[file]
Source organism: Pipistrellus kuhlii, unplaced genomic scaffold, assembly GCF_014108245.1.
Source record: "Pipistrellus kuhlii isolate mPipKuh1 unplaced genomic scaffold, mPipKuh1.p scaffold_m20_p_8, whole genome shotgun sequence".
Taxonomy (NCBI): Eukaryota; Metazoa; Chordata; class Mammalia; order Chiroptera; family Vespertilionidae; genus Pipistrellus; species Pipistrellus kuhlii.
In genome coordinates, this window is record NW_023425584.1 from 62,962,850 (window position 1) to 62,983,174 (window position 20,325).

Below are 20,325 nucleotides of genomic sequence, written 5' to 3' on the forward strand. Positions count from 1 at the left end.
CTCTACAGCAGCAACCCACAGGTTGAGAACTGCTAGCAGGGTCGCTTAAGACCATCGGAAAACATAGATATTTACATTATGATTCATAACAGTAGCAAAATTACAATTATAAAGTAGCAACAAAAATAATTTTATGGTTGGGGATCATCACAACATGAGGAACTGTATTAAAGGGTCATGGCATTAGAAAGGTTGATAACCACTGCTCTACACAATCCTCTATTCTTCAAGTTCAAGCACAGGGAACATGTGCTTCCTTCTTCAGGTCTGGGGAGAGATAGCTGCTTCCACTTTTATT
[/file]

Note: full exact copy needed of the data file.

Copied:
Source organism: Pipistrellus kuhlii, unplaced genomic scaffold, assembly GCF_014108245.1.
Source record: "Pipistrellus kuhlii isolate mPipKuh1 unplaced genomic scaffold, mPipKuh1.p scaffold_m20_p_8, whole genome shotgun sequence".
Taxonomy (NCBI): Eukaryota; Metazoa; Chordata; class Mammalia; order Chiroptera; family Vespertilionidae; genus Pipistrellus; species Pipistrellus kuhlii.
In genome coordinates, this window is record NW_023425584.1 from 62,962,850 (window position 1) to 62,983,174 (window position 20,325).

Below are 20,325 nucleotides of genomic sequence, written 5' to 3' on the forward strand. Positions count from 1 at the left end.
CTCTACAGCAGCAACCCACAGGTTGAGAACTGCTAGCAGGGTCGCTTAAGACCATCGGAAAACATAGATATTTACATTATGATTCATAACAGTAGCAAAATTACAATTATAAAGTAGCAACAAAAATAATTTTATGGTTGGGGATCATCACAACATGAGGAACTGTATTAAAGGGTCATGGCATTAGAAAGGTTGATAACCACTGCTCTACACAATCCTCTATTCTTCAAGTTCAAGCACAGGGAACATGTGCTTCCTTCTTCAGGTCTGGGGAGAGATAGCTGCTTCCACTTTTATT